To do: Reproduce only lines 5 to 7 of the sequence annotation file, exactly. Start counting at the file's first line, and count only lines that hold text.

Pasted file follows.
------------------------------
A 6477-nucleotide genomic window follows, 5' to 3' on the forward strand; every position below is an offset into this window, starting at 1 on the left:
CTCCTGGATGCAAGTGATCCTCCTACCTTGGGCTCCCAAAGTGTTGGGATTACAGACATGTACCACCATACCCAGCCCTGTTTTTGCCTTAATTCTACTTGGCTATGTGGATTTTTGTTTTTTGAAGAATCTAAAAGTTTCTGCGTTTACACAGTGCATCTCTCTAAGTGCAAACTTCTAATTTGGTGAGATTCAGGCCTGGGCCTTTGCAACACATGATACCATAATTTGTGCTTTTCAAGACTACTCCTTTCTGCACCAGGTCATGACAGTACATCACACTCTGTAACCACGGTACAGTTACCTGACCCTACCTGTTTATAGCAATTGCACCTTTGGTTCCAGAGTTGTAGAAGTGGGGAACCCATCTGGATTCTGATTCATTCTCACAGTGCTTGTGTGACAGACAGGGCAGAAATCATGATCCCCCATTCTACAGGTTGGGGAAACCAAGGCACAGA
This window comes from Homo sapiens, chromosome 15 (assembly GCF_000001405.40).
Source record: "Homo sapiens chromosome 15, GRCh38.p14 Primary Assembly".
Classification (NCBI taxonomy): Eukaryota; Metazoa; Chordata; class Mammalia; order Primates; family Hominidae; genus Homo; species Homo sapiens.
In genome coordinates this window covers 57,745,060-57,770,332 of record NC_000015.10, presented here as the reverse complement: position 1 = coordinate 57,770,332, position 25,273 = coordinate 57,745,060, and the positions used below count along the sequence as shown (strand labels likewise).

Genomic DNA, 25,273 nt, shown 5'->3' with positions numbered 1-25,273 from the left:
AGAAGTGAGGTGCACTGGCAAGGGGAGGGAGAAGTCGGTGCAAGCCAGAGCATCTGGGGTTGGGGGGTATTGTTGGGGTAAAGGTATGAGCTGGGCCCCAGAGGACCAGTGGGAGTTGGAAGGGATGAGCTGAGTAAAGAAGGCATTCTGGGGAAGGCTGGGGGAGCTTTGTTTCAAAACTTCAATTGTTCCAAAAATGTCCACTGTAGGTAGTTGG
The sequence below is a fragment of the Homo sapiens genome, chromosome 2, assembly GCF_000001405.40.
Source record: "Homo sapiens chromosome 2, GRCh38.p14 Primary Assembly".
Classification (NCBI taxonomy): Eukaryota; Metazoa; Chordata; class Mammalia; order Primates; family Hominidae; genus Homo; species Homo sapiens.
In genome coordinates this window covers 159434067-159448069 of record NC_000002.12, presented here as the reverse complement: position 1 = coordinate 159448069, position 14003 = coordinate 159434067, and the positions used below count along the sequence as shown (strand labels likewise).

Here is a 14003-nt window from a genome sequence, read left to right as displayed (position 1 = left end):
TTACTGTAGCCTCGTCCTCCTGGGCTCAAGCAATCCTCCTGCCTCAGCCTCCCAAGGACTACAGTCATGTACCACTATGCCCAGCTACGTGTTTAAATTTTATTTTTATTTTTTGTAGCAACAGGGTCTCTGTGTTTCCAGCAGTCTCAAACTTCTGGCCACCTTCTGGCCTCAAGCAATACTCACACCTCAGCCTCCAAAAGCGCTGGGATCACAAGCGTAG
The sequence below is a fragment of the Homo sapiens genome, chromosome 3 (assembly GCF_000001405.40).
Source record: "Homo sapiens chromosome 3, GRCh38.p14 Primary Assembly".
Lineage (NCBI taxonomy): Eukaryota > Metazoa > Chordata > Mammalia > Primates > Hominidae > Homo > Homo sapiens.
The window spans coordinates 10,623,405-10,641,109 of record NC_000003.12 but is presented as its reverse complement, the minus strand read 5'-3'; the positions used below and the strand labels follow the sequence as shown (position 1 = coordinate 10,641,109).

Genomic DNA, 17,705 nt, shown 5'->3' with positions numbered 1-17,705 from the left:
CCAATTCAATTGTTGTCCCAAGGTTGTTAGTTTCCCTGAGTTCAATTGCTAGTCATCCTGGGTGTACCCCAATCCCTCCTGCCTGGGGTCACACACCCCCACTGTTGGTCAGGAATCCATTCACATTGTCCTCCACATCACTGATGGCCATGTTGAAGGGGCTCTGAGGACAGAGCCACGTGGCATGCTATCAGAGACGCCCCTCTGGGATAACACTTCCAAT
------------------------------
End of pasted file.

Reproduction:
Classification (NCBI taxonomy): Eukaryota; Metazoa; Chordata; class Mammalia; order Primates; family Hominidae; genus Homo; species Homo sapiens.
In genome coordinates this window covers 57,745,060-57,770,332 of record NC_000015.10, presented here as the reverse complement: position 1 = coordinate 57,770,332, position 25,273 = coordinate 57,745,060, and the positions used below count along the sequence as shown (strand labels likewise).

Genomic DNA, 25,273 nt, shown 5'->3' with positions numbered 1-25,273 from the left: